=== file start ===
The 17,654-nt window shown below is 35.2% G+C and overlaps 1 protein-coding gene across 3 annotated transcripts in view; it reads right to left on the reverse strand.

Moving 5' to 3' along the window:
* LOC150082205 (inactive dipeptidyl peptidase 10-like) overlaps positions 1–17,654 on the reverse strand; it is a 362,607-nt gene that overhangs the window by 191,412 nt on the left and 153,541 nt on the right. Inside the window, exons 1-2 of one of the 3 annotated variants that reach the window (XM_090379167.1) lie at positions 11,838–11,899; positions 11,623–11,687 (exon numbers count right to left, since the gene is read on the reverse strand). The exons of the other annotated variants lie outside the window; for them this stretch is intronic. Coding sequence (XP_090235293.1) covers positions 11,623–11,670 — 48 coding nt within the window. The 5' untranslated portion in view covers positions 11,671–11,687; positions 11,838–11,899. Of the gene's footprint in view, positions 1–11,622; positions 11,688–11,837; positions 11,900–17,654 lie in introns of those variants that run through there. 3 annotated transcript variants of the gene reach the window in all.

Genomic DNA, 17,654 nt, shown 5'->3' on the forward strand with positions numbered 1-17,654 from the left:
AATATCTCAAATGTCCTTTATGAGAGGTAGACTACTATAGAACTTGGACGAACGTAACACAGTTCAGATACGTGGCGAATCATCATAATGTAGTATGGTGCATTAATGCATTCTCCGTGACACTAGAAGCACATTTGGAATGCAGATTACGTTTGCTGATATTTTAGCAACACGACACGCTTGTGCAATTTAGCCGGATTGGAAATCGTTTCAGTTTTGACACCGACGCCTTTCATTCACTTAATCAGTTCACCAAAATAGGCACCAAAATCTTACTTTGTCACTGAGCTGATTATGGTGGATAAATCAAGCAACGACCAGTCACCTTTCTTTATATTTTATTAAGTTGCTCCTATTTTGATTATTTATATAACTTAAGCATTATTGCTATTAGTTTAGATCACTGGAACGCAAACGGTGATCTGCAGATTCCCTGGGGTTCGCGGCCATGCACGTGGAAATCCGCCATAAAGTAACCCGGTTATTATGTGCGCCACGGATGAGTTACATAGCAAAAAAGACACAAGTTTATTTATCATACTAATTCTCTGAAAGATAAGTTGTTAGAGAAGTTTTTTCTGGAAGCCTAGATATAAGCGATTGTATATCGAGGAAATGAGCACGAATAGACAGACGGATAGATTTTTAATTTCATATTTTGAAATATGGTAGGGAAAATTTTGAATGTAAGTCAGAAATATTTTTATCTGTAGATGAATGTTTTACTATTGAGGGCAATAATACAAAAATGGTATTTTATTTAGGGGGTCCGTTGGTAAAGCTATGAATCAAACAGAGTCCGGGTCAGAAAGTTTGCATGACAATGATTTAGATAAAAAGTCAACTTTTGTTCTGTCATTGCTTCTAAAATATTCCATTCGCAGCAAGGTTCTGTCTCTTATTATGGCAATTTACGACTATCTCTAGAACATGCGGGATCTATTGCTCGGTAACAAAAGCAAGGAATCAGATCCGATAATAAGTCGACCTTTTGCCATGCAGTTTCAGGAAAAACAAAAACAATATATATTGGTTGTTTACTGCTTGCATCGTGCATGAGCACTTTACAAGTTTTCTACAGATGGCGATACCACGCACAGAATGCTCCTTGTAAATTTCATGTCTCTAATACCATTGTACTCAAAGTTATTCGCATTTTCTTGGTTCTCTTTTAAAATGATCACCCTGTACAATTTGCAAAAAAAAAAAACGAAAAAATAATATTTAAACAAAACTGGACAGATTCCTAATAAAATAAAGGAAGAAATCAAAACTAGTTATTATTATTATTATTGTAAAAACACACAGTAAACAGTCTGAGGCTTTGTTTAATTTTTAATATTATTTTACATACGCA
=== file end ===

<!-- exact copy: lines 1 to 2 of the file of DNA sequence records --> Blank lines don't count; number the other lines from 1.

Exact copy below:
The 17,654-nt window shown below is 35.2% G+C and overlaps 1 protein-coding gene across 3 annotated transcripts in view; it reads right to left on the reverse strand.

Moving 5' to 3' along the window: